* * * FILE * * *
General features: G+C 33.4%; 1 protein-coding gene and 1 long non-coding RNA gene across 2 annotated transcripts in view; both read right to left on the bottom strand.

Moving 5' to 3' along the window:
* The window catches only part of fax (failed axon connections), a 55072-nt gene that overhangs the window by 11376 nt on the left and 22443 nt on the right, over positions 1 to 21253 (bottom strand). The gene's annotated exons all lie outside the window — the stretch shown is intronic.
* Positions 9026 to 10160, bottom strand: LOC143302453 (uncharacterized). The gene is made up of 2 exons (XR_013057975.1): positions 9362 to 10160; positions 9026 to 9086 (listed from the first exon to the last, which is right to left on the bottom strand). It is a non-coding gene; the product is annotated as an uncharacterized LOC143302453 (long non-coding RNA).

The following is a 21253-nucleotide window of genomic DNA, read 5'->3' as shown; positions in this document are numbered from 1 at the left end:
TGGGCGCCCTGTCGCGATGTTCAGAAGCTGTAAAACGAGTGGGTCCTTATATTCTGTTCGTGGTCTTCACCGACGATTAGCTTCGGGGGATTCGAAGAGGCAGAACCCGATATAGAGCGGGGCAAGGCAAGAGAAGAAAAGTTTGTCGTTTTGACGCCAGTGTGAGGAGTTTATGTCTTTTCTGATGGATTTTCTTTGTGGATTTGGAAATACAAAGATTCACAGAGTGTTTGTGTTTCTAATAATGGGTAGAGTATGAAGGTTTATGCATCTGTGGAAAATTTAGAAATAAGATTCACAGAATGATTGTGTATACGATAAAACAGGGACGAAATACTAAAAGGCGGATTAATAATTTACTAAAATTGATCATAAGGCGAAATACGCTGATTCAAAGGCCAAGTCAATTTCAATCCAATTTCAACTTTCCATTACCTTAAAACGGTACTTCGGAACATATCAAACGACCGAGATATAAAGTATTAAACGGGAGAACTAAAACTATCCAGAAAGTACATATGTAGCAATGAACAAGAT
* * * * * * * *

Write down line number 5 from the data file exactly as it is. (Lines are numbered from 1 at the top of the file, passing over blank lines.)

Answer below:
The following is a 21253-nucleotide window of genomic DNA, read 5'->3' as shown; positions in this document are numbered from 1 at the left end: